WWF calls on the EU to take urgent action to limit global warming to 1.5°C | WWF

WWF calls on the EU to take urgent action to limit global warming to 1.5°C

Posted on
08 October 2018
Brussels, Belgium - 8 October 2018

The Intergovernmental Panel on Climate Change (IPCC) Special Report on Global Warming of 1.5°C released today demonstrates how critical it is to limit global warming to 1.5°C. Approved by 195 governments, the report underscores the small window of opportunity we have to make immediate, deep and transformational changes—without which the world we know will be irreversibly changed.
The Intergovernmental Panel on Climate Change (IPCC) Special Report on Global Warming of 1.5°C makes clear that allowing global temperatures to rise by 2°C above pre-industrial levels will have greater consequences compared to a 1.5°C limit, including the massive loss of natural habitats and species [1], a disappearing Arctic ice sheet, and higher sea levels.
The climate impacts will also affect our health, livelihoods, human security and economic growth [2]. 2017 was already one of the costliest years on record for global insured losses resulting from natural and man-made disasters [3]. In Europe alone, heatwaves could increase by a factor of five by the end of this century, with droughts likely to be become increasingly frequent in the Mediterranean area, western Europe, and Northern Scandinavia [4].
Current emissions, which put us on a 3°C plus global warming trend, will lead us to breach tipping points that will cause irreversible changes. Delaying action will only lead to deeper, costlier, and most importantly unproven ‘solutions’ in the future--whereas we have policy solutions available today that will prevent those catastrophic climate impacts.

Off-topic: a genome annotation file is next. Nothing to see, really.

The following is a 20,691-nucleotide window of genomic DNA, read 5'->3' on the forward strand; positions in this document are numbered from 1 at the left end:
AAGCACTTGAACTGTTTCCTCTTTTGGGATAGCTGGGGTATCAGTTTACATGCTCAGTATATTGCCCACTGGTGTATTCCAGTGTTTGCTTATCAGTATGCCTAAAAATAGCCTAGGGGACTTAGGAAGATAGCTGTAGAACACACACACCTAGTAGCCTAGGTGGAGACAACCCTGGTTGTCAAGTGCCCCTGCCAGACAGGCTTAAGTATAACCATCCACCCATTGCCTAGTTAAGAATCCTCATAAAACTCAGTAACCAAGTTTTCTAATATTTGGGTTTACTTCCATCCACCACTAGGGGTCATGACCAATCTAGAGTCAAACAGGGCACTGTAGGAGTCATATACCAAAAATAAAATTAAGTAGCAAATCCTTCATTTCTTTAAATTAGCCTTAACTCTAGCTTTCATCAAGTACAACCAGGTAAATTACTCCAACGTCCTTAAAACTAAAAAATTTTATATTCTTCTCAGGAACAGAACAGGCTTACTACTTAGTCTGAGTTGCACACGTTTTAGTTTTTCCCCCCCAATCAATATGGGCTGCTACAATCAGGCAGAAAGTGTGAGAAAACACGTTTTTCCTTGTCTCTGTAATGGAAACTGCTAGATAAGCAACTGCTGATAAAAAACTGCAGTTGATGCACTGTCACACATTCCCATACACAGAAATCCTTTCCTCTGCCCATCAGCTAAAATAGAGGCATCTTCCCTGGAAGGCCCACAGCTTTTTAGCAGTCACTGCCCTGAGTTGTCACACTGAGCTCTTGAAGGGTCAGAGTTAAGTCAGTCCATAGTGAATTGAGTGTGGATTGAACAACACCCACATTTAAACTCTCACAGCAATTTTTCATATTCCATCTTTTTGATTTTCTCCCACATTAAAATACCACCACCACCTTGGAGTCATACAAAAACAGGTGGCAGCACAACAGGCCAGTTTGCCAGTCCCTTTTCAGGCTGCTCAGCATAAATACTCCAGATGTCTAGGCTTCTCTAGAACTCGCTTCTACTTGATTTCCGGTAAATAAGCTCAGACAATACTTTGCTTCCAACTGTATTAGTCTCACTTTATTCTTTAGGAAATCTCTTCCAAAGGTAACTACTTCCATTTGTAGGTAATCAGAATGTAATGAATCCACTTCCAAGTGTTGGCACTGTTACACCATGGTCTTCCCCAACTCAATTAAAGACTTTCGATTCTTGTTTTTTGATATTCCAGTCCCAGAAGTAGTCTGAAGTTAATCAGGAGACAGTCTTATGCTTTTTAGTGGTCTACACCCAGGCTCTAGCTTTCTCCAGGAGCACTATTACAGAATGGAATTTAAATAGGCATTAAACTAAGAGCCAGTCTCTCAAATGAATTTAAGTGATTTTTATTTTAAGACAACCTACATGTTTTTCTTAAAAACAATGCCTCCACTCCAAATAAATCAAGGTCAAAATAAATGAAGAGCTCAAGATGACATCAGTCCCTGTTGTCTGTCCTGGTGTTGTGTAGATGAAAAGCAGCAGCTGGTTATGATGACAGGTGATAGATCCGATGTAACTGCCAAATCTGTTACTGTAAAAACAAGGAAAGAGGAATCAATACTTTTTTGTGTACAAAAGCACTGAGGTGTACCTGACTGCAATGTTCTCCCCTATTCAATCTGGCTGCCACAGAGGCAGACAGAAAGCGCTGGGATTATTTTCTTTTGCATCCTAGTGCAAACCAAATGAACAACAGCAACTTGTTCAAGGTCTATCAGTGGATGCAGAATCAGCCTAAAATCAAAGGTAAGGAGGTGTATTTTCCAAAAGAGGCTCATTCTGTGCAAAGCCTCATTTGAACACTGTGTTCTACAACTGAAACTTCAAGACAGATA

“The EU’s pledge to reduce emissions by at least 40% by 2030 is far from sufficient to meet IPCC’s scientific recommendations of a 1.5°C global warming limit. To achieve this 1.5°C pathway, the EU needs to aim for net-zero emissions by 2040 [5]. This will require ambitious action in every sector, but it is feasible and will bring huge benefits – to health, jobs and energy independence” commented Imke Lübbeke, Head of Climate & Energy, WWF European Policy Office.
“Limiting warming to 1.5°C is possible, necessary and urgent. The difference between possible and impossible is political will. Clearly the responsibility is with national and policy makers to keep Europe safe by contributing to keep global warming to 1.5°C. The EU’s long-term climate strategy, to be published end November this year, needs to be based on the science of the IPCC report — and not on pressure from business lobbies who are trying to delay the inevitable. The findings make very clear how crucial time is in achieving this 1.5°C limit”, continued Lübbeke.
Tomorrow, the EU’s Environment Council will develop its recommendation ahead of the UN Framework Convention on Climate Change’s Conference of the Parties (UNFCCC COP24). Based on the IPCC’s landmark scientific evidence, WWF urges the EU to increase the ambition in their Paris Agreement national climate commitments by 2020 [6], and demonstrate further global climate leadership through a transformational long-term climate strategy come November.  
Notes to Editors:
The IPCC Special Report on Global Warming of 1.5°C is available here.
[1] https://www.sciencedaily.com/releases/2018/05/180517143635.html
[2] http://www.oecd.org/env/the-economic-consequences-of-climate-change-9789264235410-en.htm
[3] https://rmets.onlinelibrary.wiley.com/doi/full/10.1002/joc.5291
[4] http://www.swissre.com/media/news_releases/nr20171220_sigma_estimates.html
[5] http://www.wwf.eu/media_centre/publications/?uNewsID=330758
[6] http://www.wwf.eu/media_centre/?uNewsID=336033

Further information:
The IPCC report and its summary for policymakers were commissioned by governments following the UN meeting in Paris in 2015, when it was agreed to act to limit increases in global average temperature well below than 2°C above pre-industrial levels and to try keep that increase at 1.5°C.


Alexandra Chevalier
Senior Communications Officer, Climate & Energy
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